In its most efficient set-up, with a 4.7L V8 petrol engine, it barely returns 10-litres per 100km; however this is a massive 30 per cent improvement on the naturally-aspirated engine on the previous model. So running cost can be expected to be high, however, it’s no more expensive than a BMW 6 Series.
At R1 665 000, it’s a vehicle usually reserved for the elite. The price includes a 100 000 km/6 years. But if you looking for a car with soul and character, you should look at the Mercedes-Benz SL range.
Tech chat: Car braking systems
Most would agree that brakes are the most important feature of your car—but do you know how to detect when there’s a problem with your brakes, or how to do a maintenance check on your brake system?
Below are the standard warning signs that something might be wrong with your brakes. If you’re noticing any of the following symptoms, be sure to follow the links at the bottom of this article for step-by-step instructions for checking and replacing your brake system, including the master cylinder, brake lines and disc brakes. And if your brakes happen to go out while you’re driving, follow these rules for handling the situation.
Tech: Thegandra Naidoo in coversation with BizRadio’s Grant Jansen
Podcast | Click HERE to listen
1. Unusual Noises – If you hear your brakes squeal or make a grinding noise when you use them, it’s a sign that they may need adjustment or replacement. Grinding noises are particularly serious, as they indicate that your brake pads are worn may need to be replaced.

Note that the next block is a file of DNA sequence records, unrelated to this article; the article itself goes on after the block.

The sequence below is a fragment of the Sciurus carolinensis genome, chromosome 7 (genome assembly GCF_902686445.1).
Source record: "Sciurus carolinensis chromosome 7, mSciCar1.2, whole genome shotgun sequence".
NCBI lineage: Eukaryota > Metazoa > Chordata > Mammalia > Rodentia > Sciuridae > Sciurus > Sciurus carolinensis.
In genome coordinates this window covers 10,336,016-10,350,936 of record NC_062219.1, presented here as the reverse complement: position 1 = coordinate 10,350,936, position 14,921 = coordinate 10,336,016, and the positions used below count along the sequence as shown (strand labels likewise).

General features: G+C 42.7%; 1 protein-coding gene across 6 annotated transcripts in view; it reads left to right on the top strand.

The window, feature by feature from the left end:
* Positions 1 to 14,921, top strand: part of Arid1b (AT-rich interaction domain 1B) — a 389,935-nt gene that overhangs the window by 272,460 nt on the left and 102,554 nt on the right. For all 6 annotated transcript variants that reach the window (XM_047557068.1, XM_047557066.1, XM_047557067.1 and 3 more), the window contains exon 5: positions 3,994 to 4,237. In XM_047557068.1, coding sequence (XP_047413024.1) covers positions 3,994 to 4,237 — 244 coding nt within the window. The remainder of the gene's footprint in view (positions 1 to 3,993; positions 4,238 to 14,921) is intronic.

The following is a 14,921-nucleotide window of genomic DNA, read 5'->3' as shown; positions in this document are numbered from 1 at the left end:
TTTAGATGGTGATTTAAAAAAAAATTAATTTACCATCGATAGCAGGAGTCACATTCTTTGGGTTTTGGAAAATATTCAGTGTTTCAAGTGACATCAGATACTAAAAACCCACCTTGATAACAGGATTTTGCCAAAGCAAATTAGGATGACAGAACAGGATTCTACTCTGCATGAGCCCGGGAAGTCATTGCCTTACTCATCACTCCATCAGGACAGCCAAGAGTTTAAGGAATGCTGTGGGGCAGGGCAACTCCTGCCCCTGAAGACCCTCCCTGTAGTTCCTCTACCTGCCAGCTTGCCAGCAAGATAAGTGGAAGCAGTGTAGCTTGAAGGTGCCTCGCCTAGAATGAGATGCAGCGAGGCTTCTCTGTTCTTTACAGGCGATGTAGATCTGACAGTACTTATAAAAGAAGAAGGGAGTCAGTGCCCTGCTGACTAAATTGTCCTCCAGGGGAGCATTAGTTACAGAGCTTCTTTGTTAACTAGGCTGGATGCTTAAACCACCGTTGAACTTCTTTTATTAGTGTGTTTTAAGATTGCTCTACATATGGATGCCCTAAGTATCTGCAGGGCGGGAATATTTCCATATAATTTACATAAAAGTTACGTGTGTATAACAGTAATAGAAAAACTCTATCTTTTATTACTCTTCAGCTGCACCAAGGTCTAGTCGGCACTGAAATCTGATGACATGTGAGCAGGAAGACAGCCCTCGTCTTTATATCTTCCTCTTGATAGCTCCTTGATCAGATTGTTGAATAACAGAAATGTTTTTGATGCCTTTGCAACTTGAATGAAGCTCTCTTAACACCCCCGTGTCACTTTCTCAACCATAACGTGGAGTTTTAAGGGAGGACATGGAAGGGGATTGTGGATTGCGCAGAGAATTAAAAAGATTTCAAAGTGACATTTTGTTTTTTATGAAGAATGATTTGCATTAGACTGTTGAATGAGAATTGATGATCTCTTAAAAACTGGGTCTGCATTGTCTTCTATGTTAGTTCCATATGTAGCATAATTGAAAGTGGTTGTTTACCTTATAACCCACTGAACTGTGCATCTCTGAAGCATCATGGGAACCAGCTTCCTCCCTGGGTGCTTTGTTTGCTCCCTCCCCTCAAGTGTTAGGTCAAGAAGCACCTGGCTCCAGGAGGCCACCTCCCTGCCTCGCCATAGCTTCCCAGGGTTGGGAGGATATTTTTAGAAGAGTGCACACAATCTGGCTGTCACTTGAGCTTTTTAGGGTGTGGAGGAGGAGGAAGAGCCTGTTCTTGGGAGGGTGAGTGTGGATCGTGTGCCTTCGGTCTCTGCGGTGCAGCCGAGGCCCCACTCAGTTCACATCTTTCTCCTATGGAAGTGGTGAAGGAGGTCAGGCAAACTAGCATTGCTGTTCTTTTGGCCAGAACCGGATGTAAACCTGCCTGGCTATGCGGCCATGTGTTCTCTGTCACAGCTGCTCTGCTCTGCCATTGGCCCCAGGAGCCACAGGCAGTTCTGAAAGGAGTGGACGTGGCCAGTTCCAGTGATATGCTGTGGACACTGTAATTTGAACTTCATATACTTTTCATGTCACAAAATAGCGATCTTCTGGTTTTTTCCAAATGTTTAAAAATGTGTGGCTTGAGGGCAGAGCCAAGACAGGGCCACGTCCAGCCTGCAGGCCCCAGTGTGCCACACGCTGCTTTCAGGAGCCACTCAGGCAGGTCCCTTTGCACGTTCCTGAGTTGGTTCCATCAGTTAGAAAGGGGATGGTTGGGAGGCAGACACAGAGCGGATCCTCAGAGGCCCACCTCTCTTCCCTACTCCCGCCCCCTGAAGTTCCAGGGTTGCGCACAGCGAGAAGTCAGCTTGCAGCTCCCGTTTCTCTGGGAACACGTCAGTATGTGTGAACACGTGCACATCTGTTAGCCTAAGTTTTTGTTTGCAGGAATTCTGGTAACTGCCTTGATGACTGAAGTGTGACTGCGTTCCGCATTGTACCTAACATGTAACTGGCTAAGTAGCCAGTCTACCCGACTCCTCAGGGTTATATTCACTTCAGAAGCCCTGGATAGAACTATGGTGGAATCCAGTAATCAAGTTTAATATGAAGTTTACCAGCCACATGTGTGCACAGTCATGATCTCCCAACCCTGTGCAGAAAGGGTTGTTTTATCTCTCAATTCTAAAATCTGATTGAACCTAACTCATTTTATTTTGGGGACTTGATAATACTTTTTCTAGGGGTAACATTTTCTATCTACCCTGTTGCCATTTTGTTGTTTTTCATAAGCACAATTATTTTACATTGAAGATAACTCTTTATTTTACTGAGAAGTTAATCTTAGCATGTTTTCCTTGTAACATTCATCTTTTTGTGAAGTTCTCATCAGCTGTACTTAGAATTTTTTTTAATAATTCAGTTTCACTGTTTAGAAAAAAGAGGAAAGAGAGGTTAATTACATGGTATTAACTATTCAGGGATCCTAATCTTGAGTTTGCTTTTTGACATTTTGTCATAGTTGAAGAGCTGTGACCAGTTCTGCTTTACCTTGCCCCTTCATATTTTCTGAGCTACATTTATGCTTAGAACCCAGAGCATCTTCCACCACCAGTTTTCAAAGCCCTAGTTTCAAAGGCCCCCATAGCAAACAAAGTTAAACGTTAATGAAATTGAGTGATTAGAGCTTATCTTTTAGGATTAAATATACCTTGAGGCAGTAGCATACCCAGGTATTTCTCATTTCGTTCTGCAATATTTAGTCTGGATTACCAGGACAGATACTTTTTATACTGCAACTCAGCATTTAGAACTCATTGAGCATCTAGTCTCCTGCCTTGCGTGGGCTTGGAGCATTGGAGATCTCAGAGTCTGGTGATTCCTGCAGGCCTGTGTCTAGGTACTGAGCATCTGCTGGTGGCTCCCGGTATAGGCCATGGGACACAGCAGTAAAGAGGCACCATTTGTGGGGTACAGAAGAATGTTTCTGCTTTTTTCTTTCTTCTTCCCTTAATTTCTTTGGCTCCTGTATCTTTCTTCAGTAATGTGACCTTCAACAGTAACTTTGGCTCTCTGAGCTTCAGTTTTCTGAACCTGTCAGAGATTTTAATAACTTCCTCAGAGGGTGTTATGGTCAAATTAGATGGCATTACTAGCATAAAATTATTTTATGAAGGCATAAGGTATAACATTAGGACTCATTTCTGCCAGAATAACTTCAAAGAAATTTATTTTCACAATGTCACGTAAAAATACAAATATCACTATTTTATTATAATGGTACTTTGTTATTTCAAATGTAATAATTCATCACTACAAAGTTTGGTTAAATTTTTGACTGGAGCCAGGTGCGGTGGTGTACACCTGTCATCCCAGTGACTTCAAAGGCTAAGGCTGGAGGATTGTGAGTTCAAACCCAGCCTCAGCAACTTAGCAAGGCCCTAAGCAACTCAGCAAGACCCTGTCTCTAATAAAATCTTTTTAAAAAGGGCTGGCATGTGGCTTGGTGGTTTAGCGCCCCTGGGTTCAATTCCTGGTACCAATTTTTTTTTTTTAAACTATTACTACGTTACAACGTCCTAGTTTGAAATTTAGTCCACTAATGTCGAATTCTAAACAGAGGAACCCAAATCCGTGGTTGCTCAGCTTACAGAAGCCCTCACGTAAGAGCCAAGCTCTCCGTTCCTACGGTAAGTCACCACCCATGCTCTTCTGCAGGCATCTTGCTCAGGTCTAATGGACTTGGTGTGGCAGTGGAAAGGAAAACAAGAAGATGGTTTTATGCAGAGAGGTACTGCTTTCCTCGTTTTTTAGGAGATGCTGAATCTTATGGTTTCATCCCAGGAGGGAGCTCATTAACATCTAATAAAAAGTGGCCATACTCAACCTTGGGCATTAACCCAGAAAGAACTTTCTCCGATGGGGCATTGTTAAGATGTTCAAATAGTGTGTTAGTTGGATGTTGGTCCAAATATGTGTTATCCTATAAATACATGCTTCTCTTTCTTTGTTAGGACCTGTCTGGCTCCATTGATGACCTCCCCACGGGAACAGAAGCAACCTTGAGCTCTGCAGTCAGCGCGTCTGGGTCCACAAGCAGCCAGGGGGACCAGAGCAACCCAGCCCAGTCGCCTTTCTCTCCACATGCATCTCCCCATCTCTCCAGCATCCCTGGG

2. Brake Warning Lights – If the brake or Anti-Lock Braking System (ABS) warning light on your dashboard lights up, it means you’re running on low brake fluid. See the master cylinder section for details on how to add more fluid, and also follow the instructions for brake line inspection—usually low fluid means that there’s a leak somewhere in your brake lines.
3. Pulling – If your car pulls to one side when you apply the brakes, it could mean your brakes are maladjusted, there is brake fluid leakage, or your brakes are worn out and need to be replaced.
4. Pedal Problems – If your brake pedal feels “spongy” or hard to press down, it usually means that air has gotten into the brake lines. You may also be having an issue with low brake fluid. Be sure to check your master cylinder and your brake lines.
5. Bad Vibrations – If your steering wheel, brake pedal or entire car shakes or vibrates when you apply the brakes, your brake rotors may be warped and need replacement.
To head many of these issues off at the pass, be sure to have your brakes checked periodically (once or twice a year).
Thegandra Naidoo? A motoring journalist. He has a decade’s experience in the automotive industry and is best known for his technical knowledge of cars. He has worked on various local television productions and co-presented a motoring feature on Kaya FM a few years back. He currently holds the position as Features & Online Editor for Automotive Business Review. He is currently completing a mid-career Honours in Journalism and Media Studies degree at the University of the Witwatersrand. Thegandra is a FULL member of the South African Guild of Motoring Journalists.